Trees in the Orange County area are suffering from an invasive species, and volunteers are trying to mitigate the damage being done.
Volunteers Tim Logue and Liz Waters from the Hillsborough Tree Board and former member Frances Harris have been working to remove English ivy from trees in the Chapel Hill and Hillsborough areas. English ivy is one of several invasive species that diligent gardeners should eradicate or control, Logue said.
Aside from not being native to the United States, English ivy has a tendency to climb trees, killing the foliage and working its way into the tree bark. Ivy also adds weight to trees, making them more susceptible to storm damage. This can lead to a harboring of moisture, which promotes tree rot.
“Ivy doesn’t fruit when it’s on the ground, but once it starts climbing trees, it fruits and the birds will eat the fruit," Logue said. "Their droppings will replant it in wild areas, so then ivy can take over an entire forest or parts of the forest.”
The ivy is a big problem in Hillsborough, Stephanie Trueblood, the Town's public space and sustainability manager, said in an email. It covers many of the forests, wooded areas, public and private property.
English ivy can even be found on parts of campus students navigate daily.
“If you drive down East Franklin to South Estes, you see it on either side of the road, climbing trees,” Logue said.
Two sites that are overgrown with the ivy include the Hillsborough Town Hall and the Old Town Cemetery, Trueblood said in the email.
"Volunteer numbers differ from year to year, but right now, several Tree Board members and their friends and family are removing ivy regularly at the Hillsborough Town Hall and the Old Town Cemetery, two sites that are particularly bad," she said in an email.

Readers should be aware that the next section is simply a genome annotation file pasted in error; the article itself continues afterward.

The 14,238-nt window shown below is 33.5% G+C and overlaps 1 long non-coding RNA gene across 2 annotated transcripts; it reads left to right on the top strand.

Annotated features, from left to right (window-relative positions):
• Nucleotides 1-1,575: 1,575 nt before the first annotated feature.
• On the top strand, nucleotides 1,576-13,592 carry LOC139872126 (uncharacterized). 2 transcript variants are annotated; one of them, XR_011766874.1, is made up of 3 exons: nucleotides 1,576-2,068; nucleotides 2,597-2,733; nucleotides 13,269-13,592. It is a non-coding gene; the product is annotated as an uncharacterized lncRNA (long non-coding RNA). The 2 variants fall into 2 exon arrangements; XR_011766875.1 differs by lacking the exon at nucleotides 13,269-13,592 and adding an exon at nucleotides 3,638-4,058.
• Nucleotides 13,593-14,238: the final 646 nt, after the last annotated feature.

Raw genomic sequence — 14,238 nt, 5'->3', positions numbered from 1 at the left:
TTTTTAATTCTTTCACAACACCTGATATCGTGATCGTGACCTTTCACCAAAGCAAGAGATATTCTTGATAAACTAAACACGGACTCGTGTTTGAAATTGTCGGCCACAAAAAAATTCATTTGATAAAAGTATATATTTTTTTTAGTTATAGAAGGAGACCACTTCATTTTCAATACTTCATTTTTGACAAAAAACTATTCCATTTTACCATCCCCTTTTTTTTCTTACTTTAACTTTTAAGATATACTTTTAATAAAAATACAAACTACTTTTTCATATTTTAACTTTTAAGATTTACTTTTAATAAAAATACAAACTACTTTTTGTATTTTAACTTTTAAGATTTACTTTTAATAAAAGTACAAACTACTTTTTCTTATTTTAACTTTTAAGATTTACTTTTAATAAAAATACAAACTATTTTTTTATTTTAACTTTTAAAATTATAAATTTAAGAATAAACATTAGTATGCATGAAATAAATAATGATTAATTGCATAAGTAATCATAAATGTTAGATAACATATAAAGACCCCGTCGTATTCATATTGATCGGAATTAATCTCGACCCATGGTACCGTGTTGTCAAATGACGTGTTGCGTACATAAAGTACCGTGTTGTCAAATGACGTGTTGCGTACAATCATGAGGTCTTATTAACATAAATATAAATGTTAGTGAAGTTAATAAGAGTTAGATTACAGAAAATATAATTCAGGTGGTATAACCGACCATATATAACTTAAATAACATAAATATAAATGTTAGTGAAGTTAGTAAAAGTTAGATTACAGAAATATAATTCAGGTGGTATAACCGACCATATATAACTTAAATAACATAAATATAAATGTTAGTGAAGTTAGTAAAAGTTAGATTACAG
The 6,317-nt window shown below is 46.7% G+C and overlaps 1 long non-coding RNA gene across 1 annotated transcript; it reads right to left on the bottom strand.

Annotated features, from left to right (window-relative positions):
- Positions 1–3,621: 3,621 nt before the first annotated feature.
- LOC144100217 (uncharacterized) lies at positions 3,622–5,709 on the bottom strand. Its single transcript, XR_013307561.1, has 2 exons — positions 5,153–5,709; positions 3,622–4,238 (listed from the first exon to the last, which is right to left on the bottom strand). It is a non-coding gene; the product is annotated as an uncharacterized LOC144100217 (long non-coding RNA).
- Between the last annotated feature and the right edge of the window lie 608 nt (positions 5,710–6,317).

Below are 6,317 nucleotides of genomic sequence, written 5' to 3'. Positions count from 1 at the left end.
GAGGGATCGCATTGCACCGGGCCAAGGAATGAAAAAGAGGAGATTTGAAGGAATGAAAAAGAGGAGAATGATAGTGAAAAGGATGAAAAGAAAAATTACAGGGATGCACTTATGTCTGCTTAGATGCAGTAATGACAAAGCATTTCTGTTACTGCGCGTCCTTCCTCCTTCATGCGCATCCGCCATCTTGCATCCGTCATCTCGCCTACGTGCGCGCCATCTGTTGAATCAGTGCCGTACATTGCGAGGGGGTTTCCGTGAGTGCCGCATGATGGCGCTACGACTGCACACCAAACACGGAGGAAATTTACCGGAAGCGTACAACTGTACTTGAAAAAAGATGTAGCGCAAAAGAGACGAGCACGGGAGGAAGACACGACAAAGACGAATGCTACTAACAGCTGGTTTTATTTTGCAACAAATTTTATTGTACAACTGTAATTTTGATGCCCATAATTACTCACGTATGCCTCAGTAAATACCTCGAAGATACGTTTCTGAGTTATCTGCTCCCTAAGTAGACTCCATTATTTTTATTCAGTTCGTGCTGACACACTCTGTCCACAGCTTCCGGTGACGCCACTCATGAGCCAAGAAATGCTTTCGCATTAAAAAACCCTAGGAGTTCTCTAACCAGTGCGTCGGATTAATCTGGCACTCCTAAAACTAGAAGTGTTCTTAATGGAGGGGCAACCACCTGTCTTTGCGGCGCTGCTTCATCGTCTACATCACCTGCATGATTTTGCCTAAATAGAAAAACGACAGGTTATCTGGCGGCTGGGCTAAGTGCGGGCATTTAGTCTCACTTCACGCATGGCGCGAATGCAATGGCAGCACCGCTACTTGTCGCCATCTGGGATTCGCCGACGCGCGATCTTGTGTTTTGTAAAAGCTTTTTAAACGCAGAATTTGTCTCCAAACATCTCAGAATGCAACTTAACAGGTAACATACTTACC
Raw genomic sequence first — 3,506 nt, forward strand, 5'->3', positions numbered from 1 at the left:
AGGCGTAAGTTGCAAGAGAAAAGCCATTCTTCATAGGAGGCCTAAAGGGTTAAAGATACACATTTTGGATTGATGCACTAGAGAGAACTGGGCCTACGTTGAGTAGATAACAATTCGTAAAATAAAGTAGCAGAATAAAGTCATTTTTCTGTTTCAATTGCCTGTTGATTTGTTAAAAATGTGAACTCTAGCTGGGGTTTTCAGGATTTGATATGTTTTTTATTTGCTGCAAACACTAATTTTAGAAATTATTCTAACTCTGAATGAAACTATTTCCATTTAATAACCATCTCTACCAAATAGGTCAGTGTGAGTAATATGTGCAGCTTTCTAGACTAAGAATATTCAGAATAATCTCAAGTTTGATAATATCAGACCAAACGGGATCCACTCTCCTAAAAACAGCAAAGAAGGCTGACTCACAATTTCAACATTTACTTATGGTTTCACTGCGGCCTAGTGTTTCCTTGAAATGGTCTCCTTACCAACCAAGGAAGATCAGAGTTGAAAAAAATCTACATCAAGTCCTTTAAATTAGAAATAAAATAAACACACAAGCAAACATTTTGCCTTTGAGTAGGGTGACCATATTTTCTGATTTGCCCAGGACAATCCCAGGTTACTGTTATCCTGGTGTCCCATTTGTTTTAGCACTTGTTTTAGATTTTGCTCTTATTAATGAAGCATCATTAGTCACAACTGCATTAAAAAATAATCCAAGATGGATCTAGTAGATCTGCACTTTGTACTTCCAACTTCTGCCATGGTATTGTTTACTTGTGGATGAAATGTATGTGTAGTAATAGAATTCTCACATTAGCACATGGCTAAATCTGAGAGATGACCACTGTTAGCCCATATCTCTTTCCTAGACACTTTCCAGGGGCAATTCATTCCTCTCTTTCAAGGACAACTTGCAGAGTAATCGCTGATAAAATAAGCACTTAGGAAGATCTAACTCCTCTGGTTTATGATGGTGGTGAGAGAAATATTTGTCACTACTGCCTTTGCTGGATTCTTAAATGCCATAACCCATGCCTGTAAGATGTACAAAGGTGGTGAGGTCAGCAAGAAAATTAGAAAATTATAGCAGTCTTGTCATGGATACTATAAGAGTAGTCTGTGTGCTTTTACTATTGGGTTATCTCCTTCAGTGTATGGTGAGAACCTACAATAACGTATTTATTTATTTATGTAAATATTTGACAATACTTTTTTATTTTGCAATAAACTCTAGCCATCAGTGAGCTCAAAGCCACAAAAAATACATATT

Wooded neighborhoods, especially, are prey to ivy, which starts as ground cover and drips from the roots of trees, Logue said.
This fall, the Tree Board volunteers will tackle the ivy along the Riverwalk Greenway, according to a press release from the Town of Hillsborough.
“You can hear the tree breathe a sigh of relief as you uncover it,” Harris said in the press release. “It’s satisfying to remove the ivy and see the tree’s root flare at the ground.”
The Town's YouTube channel features an instructional video on how to remove English ivy from trees.
In the four-minute video, Logue and Harris demonstrate simple methods for ivy removal and list some tools handy for the job, including hand pruners, loppers, pruning saws, screwdrivers and shovels.
Cut ivy vines may reroot if left on the ground. In the video, Harris said it's important to properly dispose of the removed ivy. This can be done by creating what’s called an “ivy-free zone” around the base of the infected tree by digging up roots about 2 feet out. The area would need to be monitored consistently for returning ivy.
Because of the pandemic, the Town of Hillsborough has been reluctant to assign too many volunteer workdays for the removal of ivy, Logue said.
The Tree Board hopes to eventually recruit more volunteers to help with the heavily infested areas so Chapel Hill and Hillsborough can go back to housing happy, healthy trees, Logue said.
Logue’s interest in invasive species led him to help establish an invasive removal program with the Chapel Hill Public Library at Pritchard Park. The goal of this program is to “promote greater diversity of native plants and animals, beautify the park and create a healthier ecosystem for visitors to enjoy,” according to the library's website.
The program will host a volunteer workday on Sept. 25 to tackle different sections of the park.